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CIA Withheld Details On Downing, IG Says
Later, when asked by Justice officials and congressional overseers about the problems, CIA officials gave misleading accounts, the inspector general concluded. The agency had by late 2001 documented "sustained and significant violations . . . dating back to the first shoot-down," yet it failed to share its findings with Justice and congressional investigators, or with the White House National Security Council, the report said.
The Justice Department closed its investigation in 2005 without filing criminal charges against any of the CIA employees -- a decision Hoekstra supported at the time. But the Michigan Republican called yesterday for a new criminal probe as well as congressional hearings. "Americans deserve to know that agencies given power to operate on their behalf aren't abusing that power, or their trust," he said.
Hoekstra said he did not know how widely the problems were known within the upper ranks of the CIA's management. But he said he had personally presided over congressional hearings attended by CIA managers who knew the facts but did not speak up.
"CIA officials in front of my committee may have allowed incomplete or misleading statements to be made," he said.
Hayden, who was appointed CIA director in 2006, received a copy of the report in August and "recognized the seriousness" of the findings, agency spokesman Mark Mansfield said. Hayden is now "seeking input from a cleared outside expert -- one who knows the complex issues involved in an air interdiction program -- before making any decisions," he added. Among those reportedly advising Hayden was retired Air Force Gen. Richard B. Myers, the former Joint Chiefs of Staff chairman.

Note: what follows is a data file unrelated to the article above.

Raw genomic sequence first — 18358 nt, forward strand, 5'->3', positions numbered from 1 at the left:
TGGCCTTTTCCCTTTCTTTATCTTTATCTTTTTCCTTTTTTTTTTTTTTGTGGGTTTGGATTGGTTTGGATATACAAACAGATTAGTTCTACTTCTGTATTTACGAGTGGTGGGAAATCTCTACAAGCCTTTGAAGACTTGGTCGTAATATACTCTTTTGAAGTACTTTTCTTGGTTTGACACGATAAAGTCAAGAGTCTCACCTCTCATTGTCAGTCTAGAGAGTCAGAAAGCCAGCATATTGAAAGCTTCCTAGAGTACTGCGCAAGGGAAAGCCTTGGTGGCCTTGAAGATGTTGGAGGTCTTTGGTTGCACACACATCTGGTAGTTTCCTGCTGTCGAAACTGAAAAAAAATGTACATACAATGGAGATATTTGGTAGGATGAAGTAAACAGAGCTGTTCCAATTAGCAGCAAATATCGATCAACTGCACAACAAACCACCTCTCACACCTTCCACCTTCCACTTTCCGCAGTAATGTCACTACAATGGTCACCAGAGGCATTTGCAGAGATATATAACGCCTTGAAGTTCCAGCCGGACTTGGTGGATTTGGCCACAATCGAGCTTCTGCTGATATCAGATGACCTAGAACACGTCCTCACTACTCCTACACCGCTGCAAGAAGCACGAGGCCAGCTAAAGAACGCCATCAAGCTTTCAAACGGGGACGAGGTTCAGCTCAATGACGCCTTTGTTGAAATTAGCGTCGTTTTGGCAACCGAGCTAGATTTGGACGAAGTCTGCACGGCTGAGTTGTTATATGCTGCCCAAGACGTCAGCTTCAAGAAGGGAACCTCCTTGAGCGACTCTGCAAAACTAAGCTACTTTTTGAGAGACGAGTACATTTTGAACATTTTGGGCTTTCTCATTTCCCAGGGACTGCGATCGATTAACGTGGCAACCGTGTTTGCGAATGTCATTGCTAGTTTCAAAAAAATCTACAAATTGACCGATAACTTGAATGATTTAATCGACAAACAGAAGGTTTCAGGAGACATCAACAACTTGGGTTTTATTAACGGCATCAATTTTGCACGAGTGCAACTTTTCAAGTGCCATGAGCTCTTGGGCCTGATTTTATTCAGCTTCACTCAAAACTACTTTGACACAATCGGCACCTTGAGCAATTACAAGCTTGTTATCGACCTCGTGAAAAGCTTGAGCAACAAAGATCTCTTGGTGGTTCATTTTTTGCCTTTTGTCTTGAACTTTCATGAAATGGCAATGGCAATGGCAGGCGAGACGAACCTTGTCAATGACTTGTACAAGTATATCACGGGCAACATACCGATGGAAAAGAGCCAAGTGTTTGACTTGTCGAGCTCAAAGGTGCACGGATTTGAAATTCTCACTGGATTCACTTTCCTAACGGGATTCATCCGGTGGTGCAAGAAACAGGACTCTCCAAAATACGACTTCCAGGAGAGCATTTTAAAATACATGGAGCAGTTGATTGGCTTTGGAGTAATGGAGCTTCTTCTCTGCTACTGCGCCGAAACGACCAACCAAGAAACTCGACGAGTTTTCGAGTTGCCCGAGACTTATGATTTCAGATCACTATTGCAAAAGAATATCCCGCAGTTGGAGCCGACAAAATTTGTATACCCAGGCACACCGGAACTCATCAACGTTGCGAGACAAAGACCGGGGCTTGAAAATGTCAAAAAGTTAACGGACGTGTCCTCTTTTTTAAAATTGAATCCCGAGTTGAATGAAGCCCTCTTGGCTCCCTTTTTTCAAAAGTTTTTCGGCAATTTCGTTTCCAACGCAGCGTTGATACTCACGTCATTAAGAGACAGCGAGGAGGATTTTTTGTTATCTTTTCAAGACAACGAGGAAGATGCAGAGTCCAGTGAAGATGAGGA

"The CIA takes very seriously questions of responsibility and accountability. To suggest otherwise does a great disservice to those who work at the agency," Mansfield said.
A senior intelligence official familiar with the internal report said the classified version presented a more nuanced account of the actions of agency officers in Peru who, he said, were placed in a difficult position.
In addition, "there are numerous facts and circumstances not laid out in the IG report that would be relevant to any decisions that would be made," the official said.
Staff writer Carrie Johnson and staff researcher Julie Tate contributed to this report.